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Our Great National Debate Rages Once More

Our Great National Debate Rages Once More

Ireland has again been plunged into a state of toxic acrimony as a topic that divides more people than the Great Wall of China has re-entered the national discourse.  What do you call the curled piece of ash stick that you play hurling with?

Writing in today's Irish Times, letterwriter and Corkman Ned Monaghan opines:

 Sir, – I was born and reared in Co Cork and when we went out to play, after school and before the tea, we went hurling.And we used our hurleys to do that.

Yet we will all be familiar, I assume, with the words of the song Bould Thady Quill, who as I remember, “Hurled the ball right and left in their faces”.

To do that, he used a hurley, not a hurl. Hurl is a verb, not a noun.

I just read a fine article in this paper about a fine man who, they said, made hurls. He did not. He made hurleys.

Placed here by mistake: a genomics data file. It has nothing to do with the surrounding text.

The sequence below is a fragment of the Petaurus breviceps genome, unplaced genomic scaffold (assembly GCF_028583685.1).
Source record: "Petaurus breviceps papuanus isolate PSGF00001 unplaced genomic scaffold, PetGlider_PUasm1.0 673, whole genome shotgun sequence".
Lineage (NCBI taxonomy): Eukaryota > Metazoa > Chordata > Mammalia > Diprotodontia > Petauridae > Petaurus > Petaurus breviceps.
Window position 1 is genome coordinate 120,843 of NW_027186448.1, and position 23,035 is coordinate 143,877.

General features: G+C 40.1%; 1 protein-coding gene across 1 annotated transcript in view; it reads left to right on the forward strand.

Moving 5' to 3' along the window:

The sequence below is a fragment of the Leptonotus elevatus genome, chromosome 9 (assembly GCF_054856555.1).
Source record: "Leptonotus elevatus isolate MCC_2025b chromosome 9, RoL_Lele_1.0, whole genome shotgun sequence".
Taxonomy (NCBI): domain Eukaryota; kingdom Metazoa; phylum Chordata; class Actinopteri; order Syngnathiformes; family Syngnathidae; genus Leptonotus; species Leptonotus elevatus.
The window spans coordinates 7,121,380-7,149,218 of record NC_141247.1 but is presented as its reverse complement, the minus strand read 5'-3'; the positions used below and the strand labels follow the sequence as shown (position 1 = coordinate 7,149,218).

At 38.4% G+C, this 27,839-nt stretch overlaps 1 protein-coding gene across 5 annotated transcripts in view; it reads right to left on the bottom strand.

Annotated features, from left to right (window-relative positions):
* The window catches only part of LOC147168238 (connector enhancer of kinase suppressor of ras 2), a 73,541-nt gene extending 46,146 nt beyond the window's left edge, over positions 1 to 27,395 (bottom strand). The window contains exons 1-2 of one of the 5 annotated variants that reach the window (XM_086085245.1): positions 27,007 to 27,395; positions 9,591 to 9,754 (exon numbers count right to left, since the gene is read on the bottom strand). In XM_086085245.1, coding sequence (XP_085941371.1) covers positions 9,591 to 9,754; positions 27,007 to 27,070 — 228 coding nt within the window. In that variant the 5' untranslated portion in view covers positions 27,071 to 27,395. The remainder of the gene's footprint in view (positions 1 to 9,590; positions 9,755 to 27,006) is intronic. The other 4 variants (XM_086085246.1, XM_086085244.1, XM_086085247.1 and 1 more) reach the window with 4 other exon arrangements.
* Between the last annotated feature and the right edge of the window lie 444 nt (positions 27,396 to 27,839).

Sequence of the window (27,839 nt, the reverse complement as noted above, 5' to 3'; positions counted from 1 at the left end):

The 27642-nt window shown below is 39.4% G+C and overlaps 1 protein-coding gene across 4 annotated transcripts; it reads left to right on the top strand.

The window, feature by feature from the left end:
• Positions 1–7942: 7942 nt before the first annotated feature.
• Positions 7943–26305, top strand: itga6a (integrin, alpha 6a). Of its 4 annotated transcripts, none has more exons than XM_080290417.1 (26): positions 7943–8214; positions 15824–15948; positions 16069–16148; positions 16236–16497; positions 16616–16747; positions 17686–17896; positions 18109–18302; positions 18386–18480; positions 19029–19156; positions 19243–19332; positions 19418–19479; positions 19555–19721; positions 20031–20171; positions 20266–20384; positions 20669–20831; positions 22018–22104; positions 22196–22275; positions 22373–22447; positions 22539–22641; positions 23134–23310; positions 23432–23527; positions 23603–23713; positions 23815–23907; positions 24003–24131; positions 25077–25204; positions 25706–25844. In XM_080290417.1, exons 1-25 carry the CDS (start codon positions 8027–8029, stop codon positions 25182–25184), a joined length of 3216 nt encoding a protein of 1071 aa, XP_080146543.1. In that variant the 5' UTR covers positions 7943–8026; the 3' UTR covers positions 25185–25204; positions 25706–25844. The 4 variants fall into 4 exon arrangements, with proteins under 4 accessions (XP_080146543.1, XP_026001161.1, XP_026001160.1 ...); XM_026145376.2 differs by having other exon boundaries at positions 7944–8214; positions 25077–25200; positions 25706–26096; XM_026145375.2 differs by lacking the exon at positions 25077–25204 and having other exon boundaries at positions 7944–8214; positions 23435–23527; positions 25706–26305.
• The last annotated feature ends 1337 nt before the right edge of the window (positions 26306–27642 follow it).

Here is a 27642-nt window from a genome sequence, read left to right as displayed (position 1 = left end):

This is finally off my chest. I truly hope that I will never again see hurleys called hurls.

If this trend continues donkeys will be soon be called donks.

Ned has made the most persuasive argument yet for calling it a hurley over a hurl. By dint of geography, thousands will protest.

The letter has spawned much debate on Ireland's airwaves and social media streams this morning. It has also revived the biggest blood feud in hurling: Cork people vs Kilkenny people.

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On this point, we're happy to give our editor Mick McCarthy the final word.

For what it is worth, we are polling hurl vs hurley on our Instagram stories page and hurl is beating hurley to 57% to 43%.

Our sources in the US embassy tell us Senator George Mitchell is currently on a Concorde jet from his summer haven in rural Vermont to mediate a grand council of esteemed hurling people at Hayes's Hotel in Thurles to resolve this matter once and for all.

Donny Mahoney

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